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The Fine Print

Congress has a pretty solid track record of rolling over for Big Media, especially over the last 20 or so years, as BM tries to counter the threat of digital media and the Internet to its hegemony over most everything you see and hear. Certainly, most members of Congress understand little about copyright law and even less about new technologies and the Internet; what they do understand, however, is the constant inflow of checks from BM lobbyists to support laws that increase BM’s profitability and ever-increasing stranglehold over the ownership and flow of information.

So it was disappointing, but not particularly surprising, to see a bill winding through the House of Representatives that would mandate that every college in the country become copyright cops, and even worse, mass-purchasers of music services that most students neither need nor want.

Tacked onto a 700-page education bill were provisions that would require colleges to evaluate “technology-based deterrents” to file-sharing by their students. That is, colleges would be required to police the activities of their students on the Internet to be sure that the students aren’t moving stuff around that might, just might, be the copyrighted property of Big Media.

There are a bunch of issues here. For one, as a legal matter, it is the copyright owner’s responsibility to police its copyrights. In that way, a lot of stuff that either has no protection or that a copyright owner doesn’t care to protect can still move around freely. A copyright owner may want to allow free distribution of some stuff and to protect the rest. To force a third party, like a college, to be the copyright cop will result in a true baby-with-the-bathwater situation where massive amounts of otherwise perfectly legal activity will be wrongly outlawed. Even worse, the only way to effectively police file- sharing activity is to snoop into what’s being shared, i.e. to actually observe the online activities of the students. This raises massive privacy concerns, but of course personal privacy is a trivial matter to Congress, what with all of these Big Media companies complaining about lost profits and eroding market share.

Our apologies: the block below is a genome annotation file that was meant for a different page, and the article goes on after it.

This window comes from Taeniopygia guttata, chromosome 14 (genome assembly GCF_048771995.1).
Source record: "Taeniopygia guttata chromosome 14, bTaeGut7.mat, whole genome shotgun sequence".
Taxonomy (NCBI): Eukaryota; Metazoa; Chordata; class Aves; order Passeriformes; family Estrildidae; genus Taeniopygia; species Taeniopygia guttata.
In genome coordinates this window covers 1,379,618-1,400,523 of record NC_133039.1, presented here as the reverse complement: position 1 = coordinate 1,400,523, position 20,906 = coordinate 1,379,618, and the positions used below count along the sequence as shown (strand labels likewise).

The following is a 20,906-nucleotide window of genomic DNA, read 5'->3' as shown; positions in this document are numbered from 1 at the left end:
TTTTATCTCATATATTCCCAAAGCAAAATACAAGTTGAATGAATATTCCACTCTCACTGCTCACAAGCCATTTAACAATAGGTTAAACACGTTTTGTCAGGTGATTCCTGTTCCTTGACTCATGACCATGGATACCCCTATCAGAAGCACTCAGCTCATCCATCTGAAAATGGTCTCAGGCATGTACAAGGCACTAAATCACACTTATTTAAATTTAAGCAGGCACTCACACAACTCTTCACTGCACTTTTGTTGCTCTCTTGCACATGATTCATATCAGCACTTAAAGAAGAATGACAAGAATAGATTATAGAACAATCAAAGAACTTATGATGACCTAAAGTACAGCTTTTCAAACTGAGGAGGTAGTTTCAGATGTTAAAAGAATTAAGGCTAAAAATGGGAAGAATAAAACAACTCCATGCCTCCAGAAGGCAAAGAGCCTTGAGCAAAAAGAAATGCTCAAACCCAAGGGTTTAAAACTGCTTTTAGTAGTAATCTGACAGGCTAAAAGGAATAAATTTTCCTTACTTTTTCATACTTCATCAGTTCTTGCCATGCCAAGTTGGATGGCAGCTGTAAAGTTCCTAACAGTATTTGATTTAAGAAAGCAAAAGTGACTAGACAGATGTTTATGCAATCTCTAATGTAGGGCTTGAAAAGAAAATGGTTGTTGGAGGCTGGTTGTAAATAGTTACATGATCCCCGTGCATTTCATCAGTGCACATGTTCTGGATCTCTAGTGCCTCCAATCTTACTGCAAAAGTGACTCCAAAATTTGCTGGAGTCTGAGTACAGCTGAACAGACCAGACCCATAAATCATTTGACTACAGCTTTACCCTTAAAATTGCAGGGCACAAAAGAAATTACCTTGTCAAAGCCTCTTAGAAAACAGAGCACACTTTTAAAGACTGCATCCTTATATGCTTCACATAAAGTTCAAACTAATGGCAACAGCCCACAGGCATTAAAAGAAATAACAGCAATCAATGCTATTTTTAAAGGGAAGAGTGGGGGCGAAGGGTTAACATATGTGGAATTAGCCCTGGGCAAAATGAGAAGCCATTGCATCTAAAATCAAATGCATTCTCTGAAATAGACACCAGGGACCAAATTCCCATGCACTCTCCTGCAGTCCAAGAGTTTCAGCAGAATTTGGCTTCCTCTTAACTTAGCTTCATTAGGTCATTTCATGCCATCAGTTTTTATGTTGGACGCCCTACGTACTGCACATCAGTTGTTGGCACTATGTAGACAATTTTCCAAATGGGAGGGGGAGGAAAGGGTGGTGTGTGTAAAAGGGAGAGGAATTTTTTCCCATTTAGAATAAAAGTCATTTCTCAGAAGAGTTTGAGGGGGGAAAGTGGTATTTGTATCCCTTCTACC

Maybe even worse than this is the provision in the bill that colleges “develop a plan for offering alternatives to illegal downloading or peer-to-peer distribution of intellectual property,” which is code for forcing the colleges to provide students free access to a handful of commercial downloading sites, like Ruckus and the “new” Napster. A number of colleges have already tried this, offering these services for free or a token payment (the rest being paid for by student activity fees) with underwhelming results. Why? Well, to my knowledge, the services offered to students allow only streaming of music over the Internet, and to the extent downloading is allowed, the restrictions on the use of this “free” music are so onerous no real music fan would seriously consider getting onboard. None of the services offered, for example, are compatible with the iPod. That’s a little problem. All of the services offered allow only temporary downloads—that is, when you leave college, your music library disappears. Oops. Why bother?

The colleges that have offered these services so far have done so voluntarily in an effort to protect their online networks from the often-crushing traffic that peer-to-peer trading causes, and as a hedge from a potential claim that the colleges are somehow aiding and abetting rampant “piracy” over their networks. But few kids want to use the services, even for free. These experiments have been largely a failure.

And now Congress is considering forcing every college in the country to subscribe to these ill-conceived music services, meaning a massive transfer of money from colleges (and their students) to Big Media, with negligible benefits to the colleges. That’s disturbing.

And what happens, under this proposed legislation, if colleges don’t comply? They lose federal funding, that’s what! This all looks depressingly similar to what happened in the ’90s, when Congress required colleges to allow military recruiters to sell their snake oil on campuses, under the threat of loss of federal funding. But at least then there was some plausible governmental purpose, like national defense.

Not so here. What this bill amounts to is a federally mandated transfer of responsibilities and money between private companies to nonprofit educational institutions, forcing colleges to do something that has nothing at all to do with their educational missions and everything to do with propping up a fetid and fundamentally corrupt industry.

—Paul Rapp

Paul Rapp is an intellectual-property lawyer with offices in Albany and Housatonic, Mass. He teaches art-and-entertainment law at Albany Law School, and regularly appears as part of the Copyright Forum on WAMC’s Vox Pop. Contact info can be found at www.paul Comments about this article can be posted at rapponthis

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